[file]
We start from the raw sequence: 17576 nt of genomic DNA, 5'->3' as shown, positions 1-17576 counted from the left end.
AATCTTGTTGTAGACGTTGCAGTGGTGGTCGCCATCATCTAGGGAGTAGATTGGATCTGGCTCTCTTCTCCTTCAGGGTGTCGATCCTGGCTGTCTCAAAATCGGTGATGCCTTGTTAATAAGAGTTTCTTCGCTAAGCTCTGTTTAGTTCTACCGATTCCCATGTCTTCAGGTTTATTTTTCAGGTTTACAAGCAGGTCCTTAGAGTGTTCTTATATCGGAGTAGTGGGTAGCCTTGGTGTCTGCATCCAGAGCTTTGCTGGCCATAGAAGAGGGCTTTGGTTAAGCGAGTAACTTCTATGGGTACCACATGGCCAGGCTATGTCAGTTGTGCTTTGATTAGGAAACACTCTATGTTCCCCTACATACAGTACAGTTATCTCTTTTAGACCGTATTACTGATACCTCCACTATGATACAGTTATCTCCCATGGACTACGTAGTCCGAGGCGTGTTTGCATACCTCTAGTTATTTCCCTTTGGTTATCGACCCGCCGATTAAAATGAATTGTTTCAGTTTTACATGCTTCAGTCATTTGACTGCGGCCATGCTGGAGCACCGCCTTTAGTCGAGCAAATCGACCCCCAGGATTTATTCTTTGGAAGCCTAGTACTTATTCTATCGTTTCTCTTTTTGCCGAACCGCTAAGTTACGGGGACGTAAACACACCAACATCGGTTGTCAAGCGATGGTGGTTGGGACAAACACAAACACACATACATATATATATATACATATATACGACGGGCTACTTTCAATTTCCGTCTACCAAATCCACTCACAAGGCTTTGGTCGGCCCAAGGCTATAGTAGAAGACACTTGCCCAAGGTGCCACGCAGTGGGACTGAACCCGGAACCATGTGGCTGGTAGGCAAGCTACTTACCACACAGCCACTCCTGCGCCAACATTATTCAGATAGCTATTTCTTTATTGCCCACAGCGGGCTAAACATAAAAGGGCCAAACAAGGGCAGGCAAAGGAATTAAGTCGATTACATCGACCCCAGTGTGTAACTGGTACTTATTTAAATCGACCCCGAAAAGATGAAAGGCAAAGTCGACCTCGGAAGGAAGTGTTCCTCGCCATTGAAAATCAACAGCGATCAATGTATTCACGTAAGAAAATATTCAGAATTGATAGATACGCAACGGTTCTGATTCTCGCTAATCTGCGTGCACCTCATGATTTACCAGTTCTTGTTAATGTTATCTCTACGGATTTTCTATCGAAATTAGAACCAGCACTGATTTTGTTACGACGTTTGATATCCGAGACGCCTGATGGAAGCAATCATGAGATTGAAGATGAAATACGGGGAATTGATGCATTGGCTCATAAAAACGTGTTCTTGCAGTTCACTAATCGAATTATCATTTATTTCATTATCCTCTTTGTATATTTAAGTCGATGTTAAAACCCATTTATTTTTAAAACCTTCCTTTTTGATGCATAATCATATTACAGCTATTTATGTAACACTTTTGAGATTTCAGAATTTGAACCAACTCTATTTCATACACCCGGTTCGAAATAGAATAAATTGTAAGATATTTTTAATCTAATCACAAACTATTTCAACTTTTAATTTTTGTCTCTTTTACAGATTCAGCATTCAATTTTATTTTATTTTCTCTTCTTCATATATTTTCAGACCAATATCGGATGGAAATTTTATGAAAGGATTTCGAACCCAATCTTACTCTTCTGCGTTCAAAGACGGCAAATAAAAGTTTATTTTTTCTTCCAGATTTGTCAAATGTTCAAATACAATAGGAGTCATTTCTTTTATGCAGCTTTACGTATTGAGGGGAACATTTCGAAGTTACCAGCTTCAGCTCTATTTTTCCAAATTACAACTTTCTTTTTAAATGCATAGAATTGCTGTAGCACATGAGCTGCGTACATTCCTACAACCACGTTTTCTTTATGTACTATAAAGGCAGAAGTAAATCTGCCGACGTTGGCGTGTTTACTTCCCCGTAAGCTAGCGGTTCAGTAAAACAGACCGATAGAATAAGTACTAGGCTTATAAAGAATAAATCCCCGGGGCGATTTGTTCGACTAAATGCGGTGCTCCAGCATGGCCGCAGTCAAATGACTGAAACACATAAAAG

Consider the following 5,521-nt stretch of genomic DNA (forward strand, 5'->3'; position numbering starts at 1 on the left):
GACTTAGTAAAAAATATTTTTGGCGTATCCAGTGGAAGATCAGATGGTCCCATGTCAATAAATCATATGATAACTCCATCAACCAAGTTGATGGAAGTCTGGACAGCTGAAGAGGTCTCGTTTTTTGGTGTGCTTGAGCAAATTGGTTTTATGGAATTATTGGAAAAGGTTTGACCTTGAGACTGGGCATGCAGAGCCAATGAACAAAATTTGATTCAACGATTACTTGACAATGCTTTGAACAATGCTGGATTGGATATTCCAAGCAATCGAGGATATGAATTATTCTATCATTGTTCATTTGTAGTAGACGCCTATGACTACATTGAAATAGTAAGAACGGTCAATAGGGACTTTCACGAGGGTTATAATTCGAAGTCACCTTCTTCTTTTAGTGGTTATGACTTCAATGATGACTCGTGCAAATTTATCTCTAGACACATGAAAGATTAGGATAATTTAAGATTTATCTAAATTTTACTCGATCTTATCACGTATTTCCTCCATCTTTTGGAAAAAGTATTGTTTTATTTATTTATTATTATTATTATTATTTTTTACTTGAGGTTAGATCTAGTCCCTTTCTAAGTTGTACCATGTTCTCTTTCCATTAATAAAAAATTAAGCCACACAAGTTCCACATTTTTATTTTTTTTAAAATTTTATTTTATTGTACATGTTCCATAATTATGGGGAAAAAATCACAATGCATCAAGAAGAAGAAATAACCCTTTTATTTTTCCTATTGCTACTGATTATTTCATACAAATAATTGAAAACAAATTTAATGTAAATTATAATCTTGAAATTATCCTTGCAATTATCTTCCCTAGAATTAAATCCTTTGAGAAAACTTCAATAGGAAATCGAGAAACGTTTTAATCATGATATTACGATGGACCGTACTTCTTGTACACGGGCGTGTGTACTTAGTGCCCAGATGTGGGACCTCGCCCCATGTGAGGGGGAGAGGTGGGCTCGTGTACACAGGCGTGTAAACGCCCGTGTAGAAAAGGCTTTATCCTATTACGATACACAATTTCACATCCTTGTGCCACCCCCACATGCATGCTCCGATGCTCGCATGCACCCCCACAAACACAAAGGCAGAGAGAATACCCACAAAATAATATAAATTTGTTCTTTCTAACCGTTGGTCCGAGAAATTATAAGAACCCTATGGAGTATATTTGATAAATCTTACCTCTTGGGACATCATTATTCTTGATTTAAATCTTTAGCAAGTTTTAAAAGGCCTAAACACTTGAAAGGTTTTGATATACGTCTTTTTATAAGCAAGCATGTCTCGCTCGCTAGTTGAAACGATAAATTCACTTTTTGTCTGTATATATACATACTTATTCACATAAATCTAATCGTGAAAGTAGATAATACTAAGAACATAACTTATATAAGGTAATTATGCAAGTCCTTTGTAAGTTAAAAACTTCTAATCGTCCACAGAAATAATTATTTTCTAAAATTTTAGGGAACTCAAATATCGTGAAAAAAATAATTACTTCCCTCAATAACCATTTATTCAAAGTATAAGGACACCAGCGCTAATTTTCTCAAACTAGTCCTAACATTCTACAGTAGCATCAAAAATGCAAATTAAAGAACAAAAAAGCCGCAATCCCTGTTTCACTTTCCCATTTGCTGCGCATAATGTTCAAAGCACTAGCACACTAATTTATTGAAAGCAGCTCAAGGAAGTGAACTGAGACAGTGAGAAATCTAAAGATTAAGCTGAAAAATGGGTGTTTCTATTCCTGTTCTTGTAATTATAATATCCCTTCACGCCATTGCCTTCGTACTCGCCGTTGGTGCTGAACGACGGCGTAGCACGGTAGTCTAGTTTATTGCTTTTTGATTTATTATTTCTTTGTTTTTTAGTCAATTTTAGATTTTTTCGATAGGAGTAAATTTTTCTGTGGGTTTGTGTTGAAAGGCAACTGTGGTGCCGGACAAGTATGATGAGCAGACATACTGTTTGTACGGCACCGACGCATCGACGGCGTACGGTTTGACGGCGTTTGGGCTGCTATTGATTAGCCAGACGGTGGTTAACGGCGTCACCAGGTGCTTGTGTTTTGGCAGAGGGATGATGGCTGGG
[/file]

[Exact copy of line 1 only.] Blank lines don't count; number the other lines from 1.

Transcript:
We start from the raw sequence: 17576 nt of genomic DNA, 5'->3' as shown, positions 1-17576 counted from the left end.